|Dr. Noor Nagji|
|All Nicknames||Dr. Noor|
|Place of birth||Sylhet|
|Country of birth||Bangladesh|
|Education Name of institution of highest education achieved||Dow Medical College, Karachi|
|Place of longest stay||Canada|
|Profession or occupation Profession or occupation carried out for the longest period in life||Medical Practice|
Born in Sylhet
Noor Nagji of Toronto Canada feels blessed notwithstanding that she is probably the only woman in the world who during her remarkable life journey, has had to qualify as a medical doctor not once nor twice but four times on three continents.
But for Dr. Noor (as she is affectionately known to her patients) the most important accomplishment of her life is that she has fulfilled the commitments she made at her father’s Bombay funeral in 1958.
She was fortunate to be born to a relatively wealthy oil-mill owner and went to an English medium primary school. Her childhood memories are of a fun-filled home with plenty of brothers and sisters and of being daddy’s “spoiled” child.
All that changed in 1958 when after lunch, her father suddenly complained of chest pains. Noor was quickly sent to fetch the neighborhood doctor but because it was a Diwali holiday he refused to come. When Noor pleaded with him, he angrily pushed her on to a cemented floor and she left bruised and crying. By the time she got back home, her father had passed away from a heart attack. And soon thereafter, because the family lost their business to their partners, Noor was thrown into a cycle of poverty as her family had to join her father's parents and brothers in Sylhet in what is now Bangladesh.
The 3 “Knots”
At her father’s funeral in between the tears, the feisty little Noor had made some personal vows. Inspired by Indian tradition, she tied “3 knots” on a piece of the kafan cloth (shroud):
1. She would grow up to be a doctor herself;
2. She would be a doctor who always would strive to be in the service of others;
3. She would donate to charity and do other sewa volunteer work as part of her future life.
And those commitments, made to her father have set the pattern of her life – a life of unwavering determination that has resulted in an inspiring personal story,
Medical Training # 1
Noor’s mother was illiterate and in that time in Bangladesh, the family did not believe nor had resources to educate anyone in the family, and even more so because she was a female child! But Noor was determined. She was keen to work hard and to keep true to her vow. She began by writing an essay in the newly learned Bengali language that won a competition against native Bengalis. She then went on to win several long-term scholarships that sponsored her entire medical education!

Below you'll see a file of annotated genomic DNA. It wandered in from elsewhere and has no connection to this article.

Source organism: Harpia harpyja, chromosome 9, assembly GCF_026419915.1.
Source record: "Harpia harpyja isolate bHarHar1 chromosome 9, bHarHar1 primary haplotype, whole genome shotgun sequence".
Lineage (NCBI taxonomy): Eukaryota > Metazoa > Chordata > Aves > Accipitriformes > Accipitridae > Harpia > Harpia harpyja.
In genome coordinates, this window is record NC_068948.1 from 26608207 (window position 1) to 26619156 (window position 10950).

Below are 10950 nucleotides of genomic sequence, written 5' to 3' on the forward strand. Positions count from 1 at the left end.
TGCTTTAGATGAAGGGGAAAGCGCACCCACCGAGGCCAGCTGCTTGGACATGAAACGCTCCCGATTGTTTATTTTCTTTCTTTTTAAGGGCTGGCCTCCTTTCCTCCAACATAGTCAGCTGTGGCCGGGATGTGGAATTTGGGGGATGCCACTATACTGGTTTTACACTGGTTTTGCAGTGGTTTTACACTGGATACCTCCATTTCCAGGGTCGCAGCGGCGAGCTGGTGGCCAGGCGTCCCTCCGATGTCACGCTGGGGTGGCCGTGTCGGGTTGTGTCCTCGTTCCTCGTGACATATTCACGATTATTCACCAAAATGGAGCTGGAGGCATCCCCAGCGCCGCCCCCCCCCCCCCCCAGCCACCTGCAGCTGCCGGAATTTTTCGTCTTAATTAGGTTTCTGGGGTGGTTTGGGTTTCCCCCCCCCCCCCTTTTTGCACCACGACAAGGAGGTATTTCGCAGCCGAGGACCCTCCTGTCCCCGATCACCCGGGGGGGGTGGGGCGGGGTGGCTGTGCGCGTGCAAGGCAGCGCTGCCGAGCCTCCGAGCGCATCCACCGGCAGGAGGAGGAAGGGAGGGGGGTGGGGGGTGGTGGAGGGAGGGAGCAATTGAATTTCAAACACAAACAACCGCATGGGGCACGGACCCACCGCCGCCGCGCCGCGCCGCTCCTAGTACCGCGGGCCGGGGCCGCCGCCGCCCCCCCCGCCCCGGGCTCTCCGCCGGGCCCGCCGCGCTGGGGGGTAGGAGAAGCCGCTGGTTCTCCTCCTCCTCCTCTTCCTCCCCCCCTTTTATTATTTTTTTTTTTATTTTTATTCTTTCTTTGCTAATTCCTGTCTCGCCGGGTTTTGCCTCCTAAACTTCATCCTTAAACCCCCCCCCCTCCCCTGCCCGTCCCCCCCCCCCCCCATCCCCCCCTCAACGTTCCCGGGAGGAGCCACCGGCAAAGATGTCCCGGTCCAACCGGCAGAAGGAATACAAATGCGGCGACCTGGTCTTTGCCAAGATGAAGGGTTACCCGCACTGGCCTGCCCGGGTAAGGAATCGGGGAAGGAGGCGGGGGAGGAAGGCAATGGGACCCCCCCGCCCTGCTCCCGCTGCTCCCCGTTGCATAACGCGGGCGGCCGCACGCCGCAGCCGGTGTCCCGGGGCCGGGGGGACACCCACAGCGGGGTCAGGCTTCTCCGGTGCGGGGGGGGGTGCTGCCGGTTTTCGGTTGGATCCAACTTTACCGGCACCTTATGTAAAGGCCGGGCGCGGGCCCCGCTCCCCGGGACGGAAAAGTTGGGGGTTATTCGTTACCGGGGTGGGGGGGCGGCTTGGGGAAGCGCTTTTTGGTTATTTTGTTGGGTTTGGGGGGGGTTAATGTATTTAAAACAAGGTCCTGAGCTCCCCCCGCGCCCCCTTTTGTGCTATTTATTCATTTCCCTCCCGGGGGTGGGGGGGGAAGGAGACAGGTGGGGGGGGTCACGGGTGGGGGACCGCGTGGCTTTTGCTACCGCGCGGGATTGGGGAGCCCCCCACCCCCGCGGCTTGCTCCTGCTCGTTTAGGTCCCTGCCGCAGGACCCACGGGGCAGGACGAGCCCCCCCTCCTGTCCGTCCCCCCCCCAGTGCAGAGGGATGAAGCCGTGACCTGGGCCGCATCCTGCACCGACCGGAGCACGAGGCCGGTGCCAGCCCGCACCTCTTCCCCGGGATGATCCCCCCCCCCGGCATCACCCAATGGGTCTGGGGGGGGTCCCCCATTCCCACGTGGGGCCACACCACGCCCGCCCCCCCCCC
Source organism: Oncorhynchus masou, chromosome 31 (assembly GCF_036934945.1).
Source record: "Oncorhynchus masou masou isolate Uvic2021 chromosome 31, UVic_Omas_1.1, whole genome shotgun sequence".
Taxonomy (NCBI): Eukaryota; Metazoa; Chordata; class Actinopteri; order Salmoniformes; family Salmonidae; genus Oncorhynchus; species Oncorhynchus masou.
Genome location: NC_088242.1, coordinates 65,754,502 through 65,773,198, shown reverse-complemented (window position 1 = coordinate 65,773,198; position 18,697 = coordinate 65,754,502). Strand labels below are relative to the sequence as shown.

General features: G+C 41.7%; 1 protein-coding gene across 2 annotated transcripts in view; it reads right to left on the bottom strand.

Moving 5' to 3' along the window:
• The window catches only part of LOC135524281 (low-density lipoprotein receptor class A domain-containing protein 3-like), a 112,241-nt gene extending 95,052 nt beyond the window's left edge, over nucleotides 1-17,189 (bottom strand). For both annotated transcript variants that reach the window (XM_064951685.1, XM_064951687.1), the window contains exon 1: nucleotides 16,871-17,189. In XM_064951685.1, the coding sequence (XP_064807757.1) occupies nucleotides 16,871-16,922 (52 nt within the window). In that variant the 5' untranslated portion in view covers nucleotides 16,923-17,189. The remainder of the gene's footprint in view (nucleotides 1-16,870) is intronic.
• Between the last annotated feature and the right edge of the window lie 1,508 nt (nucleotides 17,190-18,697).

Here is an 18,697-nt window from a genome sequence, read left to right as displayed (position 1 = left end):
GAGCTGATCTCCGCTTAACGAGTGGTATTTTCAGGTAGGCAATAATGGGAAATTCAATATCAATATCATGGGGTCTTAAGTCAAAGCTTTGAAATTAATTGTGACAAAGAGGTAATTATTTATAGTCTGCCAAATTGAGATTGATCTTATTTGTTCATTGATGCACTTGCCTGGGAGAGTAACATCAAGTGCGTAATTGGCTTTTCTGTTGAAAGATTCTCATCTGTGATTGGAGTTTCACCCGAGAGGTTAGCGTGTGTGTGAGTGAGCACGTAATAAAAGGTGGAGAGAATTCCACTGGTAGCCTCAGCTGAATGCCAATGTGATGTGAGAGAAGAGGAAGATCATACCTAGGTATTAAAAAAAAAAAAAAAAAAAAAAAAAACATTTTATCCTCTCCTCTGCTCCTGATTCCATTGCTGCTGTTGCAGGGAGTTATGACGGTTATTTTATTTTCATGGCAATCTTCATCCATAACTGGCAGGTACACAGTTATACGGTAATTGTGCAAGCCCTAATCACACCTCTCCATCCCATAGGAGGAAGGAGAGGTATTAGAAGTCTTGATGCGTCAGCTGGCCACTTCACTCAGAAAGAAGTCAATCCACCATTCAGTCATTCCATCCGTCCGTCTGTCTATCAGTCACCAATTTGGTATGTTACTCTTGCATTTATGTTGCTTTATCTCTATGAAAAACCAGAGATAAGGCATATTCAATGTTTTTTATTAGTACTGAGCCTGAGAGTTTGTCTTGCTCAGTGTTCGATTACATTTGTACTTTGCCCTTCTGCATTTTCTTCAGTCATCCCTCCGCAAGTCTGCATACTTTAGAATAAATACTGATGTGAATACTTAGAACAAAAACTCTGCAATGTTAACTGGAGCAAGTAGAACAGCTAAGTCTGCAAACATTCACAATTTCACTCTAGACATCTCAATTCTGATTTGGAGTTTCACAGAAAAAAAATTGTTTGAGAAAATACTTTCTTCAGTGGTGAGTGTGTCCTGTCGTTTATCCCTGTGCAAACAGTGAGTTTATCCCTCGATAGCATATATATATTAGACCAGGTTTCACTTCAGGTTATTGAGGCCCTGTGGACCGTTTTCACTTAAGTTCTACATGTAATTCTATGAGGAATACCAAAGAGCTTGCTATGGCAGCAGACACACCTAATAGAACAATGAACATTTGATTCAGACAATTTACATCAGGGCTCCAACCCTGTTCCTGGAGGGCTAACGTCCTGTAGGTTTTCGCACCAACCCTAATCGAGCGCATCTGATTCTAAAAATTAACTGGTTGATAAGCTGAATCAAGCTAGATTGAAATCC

But just before her graduation in 1971, a brutal civil war in Bangladesh left her and fellow non-Bengali medical students in mortal danger. Fortunately, a friendly army Captain took them to his house, after which she hid from the bombs in the local Mukhisaheb’s house and finally, was helped by the Captain to escape to Pakistan.
Medical Training # 2
In Karachi, after much trial and tribulation, Noor secured admission to the prestigious Dow Medical College (these were the days prior to the Aga Khan University) and went on to win gold medals in each of the three years of study, which was a school record. Ironically, when she graduated in 1975, she could not attend the ceremony as she was too poor to afford the gown.
However, Noor was soon able to serve as a doctor at two hospitals, the Seventh Day Adventist and the Ziauddin Hospital. On January 1st, 1976, she was married in a small ceremony and then immediately left for East Africa with her husband. Her honeymoon which she still remembers was visiting the famous Tanzanian game parks and seeing wildlife for the first time.
Medical Training # 3
Once again, Noor had to hit the books as neither of her qualifications to practice from Pakistan nor Tanzania was recognized. Her internship and residency were at the Muhimbili Hospital and as she did not speak Swahili, she recalls getting into trouble with the library staff for calling a woman ndugu brother.
Dr. Noor began to resettle by first working at the Aga Khan Hospital, where she delivered her daughter, Ashnoor on Diwali day (the same day her father died years earlier). To add more drama to her life, the delivery happened on a Sunday when driving was banned. Luckily, Noor got an urgent ride from Dar’s famous ghazal singer Mehdi Bawa, who ran a driving school that was exempted from the ban.
Later, she used her inherited business sense to buy the medical practice of a local doctor and enlisted the help of his compounder to translate for her patients. In time, Noor realized that in Tanzania the prospects for her family were limited (her daughter was growing up speaking only Swahili) and she desired to join the community in Canada.
Medical Training # 4
In the late 1970s, the family moved to Edmonton where her Pakistani, Bangladeshi and Tanzanian medical qualifications were once again, not recognized. Since money was tight, she took a job as a medical secretary but felt mistreated. Some friends persuaded her to try to get herself requalified, which was now a harder decision. Her daughter had just begun adjusting to Canada; she remembers her daughter asking for water in kindergarten speaking Swahili “nataka maji” and since no one understood her, she went thirsty.
But soon enough, her vows took over and she changed her job to the night shift at a hotel, so she could study for her medical exams. She passed those, but like many new immigrants, she was denied internship at a hospital. So instead, Noor got a job as an assistant to an internist doctor at the Royal Alexander Hospital in Edmonton. By a sweet twist of fate, her own son graduated from the same hospital 30 years later.